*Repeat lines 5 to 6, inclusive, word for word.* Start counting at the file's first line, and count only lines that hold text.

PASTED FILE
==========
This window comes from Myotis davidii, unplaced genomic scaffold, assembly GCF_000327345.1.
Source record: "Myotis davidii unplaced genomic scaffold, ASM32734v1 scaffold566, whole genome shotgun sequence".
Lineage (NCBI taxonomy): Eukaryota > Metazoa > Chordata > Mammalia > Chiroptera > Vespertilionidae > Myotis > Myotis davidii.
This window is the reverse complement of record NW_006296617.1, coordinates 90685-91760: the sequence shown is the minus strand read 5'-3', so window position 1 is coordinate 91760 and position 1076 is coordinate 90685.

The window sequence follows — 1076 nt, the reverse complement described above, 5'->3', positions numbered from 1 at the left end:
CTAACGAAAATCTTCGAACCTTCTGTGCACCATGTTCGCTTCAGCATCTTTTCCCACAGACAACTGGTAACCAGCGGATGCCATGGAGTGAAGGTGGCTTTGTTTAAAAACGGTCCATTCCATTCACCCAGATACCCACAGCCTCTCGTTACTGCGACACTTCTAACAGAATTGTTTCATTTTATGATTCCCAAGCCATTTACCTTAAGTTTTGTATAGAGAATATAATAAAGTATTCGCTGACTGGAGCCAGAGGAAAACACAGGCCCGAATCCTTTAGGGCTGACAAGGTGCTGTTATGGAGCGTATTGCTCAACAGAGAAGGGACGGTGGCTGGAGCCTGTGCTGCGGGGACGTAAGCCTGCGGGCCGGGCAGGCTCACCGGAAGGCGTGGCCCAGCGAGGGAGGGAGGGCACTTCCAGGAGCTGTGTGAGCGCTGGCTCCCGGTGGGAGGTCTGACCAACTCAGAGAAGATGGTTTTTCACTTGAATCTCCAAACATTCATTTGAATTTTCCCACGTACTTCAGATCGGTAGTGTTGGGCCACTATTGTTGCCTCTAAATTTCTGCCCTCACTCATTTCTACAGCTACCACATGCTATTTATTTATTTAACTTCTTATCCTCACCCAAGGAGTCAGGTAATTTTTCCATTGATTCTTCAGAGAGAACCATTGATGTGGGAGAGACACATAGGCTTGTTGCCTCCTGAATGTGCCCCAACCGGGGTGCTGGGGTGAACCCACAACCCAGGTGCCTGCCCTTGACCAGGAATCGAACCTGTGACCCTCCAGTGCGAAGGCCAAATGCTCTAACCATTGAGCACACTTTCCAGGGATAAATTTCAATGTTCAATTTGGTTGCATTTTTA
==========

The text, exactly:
The window sequence follows — 1076 nt, the reverse complement described above, 5'->3', positions numbered from 1 at the left end:
CTAACGAAAATCTTCGAACCTTCTGTGCACCATGTTCGCTTCAGCATCTTTTCCCACAGACAACTGGTAACCAGCGGATGCCATGGAGTGAAGGTGGCTTTGTTTAAAAACGGTCCATTCCATTCACCCAGATACCCACAGCCTCTCGTTACTGCGACACTTCTAACAGAATTGTTTCATTTTATGATTCCCAAGCCATTTACCTTAAGTTTTGTATAGAGAATATAATAAAGTATTCGCTGACTGGAGCCAGAGGAAAACACAGGCCCGAATCCTTTAGGGCTGACAAGGTGCTGTTATGGAGCGTATTGCTCAACAGAGAAGGGACGGTGGCTGGAGCCTGTGCTGCGGGGACGTAAGCCTGCGGGCCGGGCAGGCTCACCGGAAGGCGTGGCCCAGCGAGGGAGGGAGGGCACTTCCAGGAGCTGTGTGAGCGCTGGCTCCCGGTGGGAGGTCTGACCAACTCAGAGAAGATGGTTTTTCACTTGAATCTCCAAACATTCATTTGAATTTTCCCACGTACTTCAGATCGGTAGTGTTGGGCCACTATTGTTGCCTCTAAATTTCTGCCCTCACTCATTTCTACAGCTACCACATGCTATTTATTTATTTAACTTCTTATCCTCACCCAAGGAGTCAGGTAATTTTTCCATTGATTCTTCAGAGAGAACCATTGATGTGGGAGAGACACATAGGCTTGTTGCCTCCTGAATGTGCCCCAACCGGGGTGCTGGGGTGAACCCACAACCCAGGTGCCTGCCCTTGACCAGGAATCGAACCTGTGACCCTCCAGTGCGAAGGCCAAATGCTCTAACCATTGAGCACACTTTCCAGGGATAAATTTCAATGTTCAATTTGGTTGCATTTTTA